De Kom and his family left for Suriname on 20 December 1932 and arrived on 4 January 1933.

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From that moment on he was closely watched by the colonial authorities. He started a consultancy in his parents’ house.Where the people from Surinam could complain about the poor living conditions they were subjected to. The colonial occupiers saw him as a threat and were afraid he might cause a revolt.

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On 1 February he was arrested while en route to the governor’s office with a large group of followers. On both 3 and 4 February his followers gathered in front of the Attorney General’s office to demand De Kom’s release. On 7 February a large crowd gathered on the Oranjeplein (currently called the Onafhankelijkheidsplein). Rumor had it that De Kom was about to be released. When the crowd refused to leave the square, police opened fire, killing two people and wounding 30.

On 10 May De Kom was sent to the Netherlands without trial and exiled from his native country. He was unemployed and continued writing his book, Wij slaven van Suriname (We Slaves of Suriname) which was published in a censored form in 1934.

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De Kom participated in demonstrations for the unemployed, traveled abroad with a group as a tap dancer, and was drafted for Werkverschaffing (unemployment relief work), a program similar to the American WPA, in 1939. He gave lectures for leftist groups, mainly communists, about colonialism and racial discrimination.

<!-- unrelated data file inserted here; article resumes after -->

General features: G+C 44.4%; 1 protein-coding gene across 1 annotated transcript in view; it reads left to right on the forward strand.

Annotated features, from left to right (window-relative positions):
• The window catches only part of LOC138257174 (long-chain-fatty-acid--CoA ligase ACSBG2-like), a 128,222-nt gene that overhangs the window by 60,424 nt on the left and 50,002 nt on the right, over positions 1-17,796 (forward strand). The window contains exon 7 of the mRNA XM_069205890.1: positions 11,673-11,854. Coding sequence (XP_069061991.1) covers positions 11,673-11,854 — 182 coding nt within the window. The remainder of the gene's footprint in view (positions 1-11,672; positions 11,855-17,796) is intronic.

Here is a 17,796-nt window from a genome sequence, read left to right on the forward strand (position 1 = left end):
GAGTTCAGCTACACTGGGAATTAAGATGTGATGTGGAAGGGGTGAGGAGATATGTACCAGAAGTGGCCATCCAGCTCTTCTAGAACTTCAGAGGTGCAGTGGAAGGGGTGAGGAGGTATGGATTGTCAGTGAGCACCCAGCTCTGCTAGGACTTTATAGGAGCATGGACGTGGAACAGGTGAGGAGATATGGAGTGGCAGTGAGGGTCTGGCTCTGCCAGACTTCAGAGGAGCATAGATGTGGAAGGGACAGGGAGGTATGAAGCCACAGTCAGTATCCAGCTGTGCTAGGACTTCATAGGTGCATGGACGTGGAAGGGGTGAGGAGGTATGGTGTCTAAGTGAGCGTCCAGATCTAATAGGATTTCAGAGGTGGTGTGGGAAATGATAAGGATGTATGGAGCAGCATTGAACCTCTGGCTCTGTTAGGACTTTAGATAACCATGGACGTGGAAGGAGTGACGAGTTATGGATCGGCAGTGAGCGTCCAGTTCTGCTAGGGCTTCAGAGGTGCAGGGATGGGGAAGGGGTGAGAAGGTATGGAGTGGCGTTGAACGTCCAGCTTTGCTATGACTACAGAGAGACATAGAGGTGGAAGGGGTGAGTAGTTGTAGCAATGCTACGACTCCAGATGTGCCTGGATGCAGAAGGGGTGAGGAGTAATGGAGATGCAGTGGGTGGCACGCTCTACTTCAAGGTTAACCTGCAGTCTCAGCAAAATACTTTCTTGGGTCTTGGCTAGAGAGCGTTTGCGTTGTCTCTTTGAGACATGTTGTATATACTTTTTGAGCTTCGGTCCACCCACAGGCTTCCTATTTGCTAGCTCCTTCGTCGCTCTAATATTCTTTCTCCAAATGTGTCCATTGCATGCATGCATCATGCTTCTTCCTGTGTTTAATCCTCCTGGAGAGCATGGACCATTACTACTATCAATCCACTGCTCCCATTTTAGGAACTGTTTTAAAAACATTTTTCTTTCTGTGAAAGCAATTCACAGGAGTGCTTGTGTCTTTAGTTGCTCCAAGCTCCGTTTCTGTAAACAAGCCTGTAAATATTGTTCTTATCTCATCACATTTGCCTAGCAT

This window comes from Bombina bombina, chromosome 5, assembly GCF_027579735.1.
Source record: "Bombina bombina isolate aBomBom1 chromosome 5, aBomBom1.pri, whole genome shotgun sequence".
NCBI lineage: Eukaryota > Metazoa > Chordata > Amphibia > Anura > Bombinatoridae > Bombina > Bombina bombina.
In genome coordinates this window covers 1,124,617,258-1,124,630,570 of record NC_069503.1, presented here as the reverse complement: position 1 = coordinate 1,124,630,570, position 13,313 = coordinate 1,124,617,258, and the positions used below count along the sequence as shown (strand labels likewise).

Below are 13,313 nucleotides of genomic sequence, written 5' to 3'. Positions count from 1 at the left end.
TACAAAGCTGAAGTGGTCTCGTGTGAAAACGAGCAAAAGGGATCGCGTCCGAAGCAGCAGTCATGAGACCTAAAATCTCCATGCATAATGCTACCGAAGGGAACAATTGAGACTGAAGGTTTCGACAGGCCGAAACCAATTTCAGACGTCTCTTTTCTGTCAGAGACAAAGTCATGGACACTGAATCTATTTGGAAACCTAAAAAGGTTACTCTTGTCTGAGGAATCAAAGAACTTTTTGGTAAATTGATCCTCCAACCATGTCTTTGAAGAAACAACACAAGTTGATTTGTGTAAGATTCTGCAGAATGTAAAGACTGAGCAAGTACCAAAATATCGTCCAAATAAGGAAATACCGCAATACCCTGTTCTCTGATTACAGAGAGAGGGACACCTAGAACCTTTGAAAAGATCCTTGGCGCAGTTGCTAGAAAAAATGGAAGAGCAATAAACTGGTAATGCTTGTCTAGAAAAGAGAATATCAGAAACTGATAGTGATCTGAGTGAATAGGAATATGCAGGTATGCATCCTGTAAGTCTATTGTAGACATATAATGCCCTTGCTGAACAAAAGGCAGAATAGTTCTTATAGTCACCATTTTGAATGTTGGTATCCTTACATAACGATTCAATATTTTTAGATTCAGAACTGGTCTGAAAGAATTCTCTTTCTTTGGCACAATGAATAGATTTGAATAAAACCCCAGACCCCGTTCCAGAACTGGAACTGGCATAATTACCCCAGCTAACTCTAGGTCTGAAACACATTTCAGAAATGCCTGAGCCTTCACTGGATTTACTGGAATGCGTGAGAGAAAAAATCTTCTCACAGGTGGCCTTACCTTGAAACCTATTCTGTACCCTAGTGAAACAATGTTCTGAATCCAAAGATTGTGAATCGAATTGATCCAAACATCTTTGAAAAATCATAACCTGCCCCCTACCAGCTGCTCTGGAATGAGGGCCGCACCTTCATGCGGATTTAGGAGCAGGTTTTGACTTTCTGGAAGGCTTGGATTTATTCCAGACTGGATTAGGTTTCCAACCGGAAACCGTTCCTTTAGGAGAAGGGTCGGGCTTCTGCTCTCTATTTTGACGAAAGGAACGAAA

After the German invasion in 1940, De Kom joined the Dutch resistance, especially the communist party in The Hague. He wrote articles for the underground paper De Vonk of the communist party, mainly about the terror of fascist groups in the streets of The Hague (much of their terror was directed against Jews). On 7 August 1944, he was arrested. He was imprisoned at the Oranje Hotel in Scheveningen, and transferred to Camp Vught, a Dutch concentration camp.

In early September 1944, he was sent to Oranienburg-Sachsenhausen, where he was forced to work for the Heinkel aircraft factory.

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De Kom died on 24 April 1945 of tuberculosis in Camp Sandbostel near Bremervörde (between Bremen and Hamburg), which was a satellite camp of the Neuengamme concentration camp.

He was buried in a mass grave. In 1960, his remains were found and brought to the Netherlands. There he was buried at the Cemetery of Honours in Loenen.

De Kom was married to a Dutch woman, Petronella Borsboom. They had four children. Their son, Cees de Kom, lives in Suriname.

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The University of Suriname was renamed The Anton de Kom University of Suriname in honor of De Kom.

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The University of Suriname also erected a statue in honor of Anton de Kom on the campus.

 

Anton de Kom was listed in De Grootste Nederlander (The Greatest Dutchman/Dutchwoman) as #102 out of 202 people.

In Amsterdam Zuidoost a square is named after him, the Anton de Komplein. It features a sculpture of Anton de Kom as a monument to his life and works, sculpted by Jikke van Loon.

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The  Surinam government print money bills in honor of De Kom .

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Pictures courtesy of the Family archive.